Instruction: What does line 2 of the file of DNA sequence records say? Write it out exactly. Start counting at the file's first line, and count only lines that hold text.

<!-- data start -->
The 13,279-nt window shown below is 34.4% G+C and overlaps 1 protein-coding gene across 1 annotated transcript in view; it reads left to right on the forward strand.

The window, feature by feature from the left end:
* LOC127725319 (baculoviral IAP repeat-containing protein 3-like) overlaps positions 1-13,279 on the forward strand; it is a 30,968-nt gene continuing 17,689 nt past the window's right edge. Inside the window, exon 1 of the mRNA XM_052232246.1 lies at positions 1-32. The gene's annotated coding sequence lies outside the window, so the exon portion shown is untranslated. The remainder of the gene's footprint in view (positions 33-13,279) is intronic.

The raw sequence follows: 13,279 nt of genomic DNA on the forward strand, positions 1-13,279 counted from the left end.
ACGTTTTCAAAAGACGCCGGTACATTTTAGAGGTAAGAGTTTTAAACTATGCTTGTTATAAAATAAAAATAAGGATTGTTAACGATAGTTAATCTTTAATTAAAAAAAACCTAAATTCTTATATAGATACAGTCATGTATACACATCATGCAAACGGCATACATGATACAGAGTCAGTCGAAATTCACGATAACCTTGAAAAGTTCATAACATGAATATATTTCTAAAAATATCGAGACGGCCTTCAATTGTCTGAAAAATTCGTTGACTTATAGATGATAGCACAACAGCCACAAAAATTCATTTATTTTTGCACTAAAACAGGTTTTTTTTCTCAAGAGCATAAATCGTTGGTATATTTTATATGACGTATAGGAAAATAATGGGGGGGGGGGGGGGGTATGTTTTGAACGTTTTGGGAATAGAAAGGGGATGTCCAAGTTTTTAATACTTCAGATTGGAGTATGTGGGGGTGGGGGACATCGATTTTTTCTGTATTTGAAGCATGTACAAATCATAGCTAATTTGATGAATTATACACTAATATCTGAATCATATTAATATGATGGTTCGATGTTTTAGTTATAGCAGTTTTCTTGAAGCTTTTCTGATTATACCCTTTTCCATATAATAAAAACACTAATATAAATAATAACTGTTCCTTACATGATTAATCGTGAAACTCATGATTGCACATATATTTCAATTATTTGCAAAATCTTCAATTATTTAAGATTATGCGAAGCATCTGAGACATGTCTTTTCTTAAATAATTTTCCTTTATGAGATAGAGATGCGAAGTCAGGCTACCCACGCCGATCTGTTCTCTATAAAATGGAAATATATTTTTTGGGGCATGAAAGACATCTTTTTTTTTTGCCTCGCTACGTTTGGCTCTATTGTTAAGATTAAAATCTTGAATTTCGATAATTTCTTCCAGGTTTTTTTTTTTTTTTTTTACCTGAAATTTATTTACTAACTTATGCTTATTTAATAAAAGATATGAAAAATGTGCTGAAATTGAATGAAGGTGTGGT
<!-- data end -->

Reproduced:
The window, feature by feature from the left end: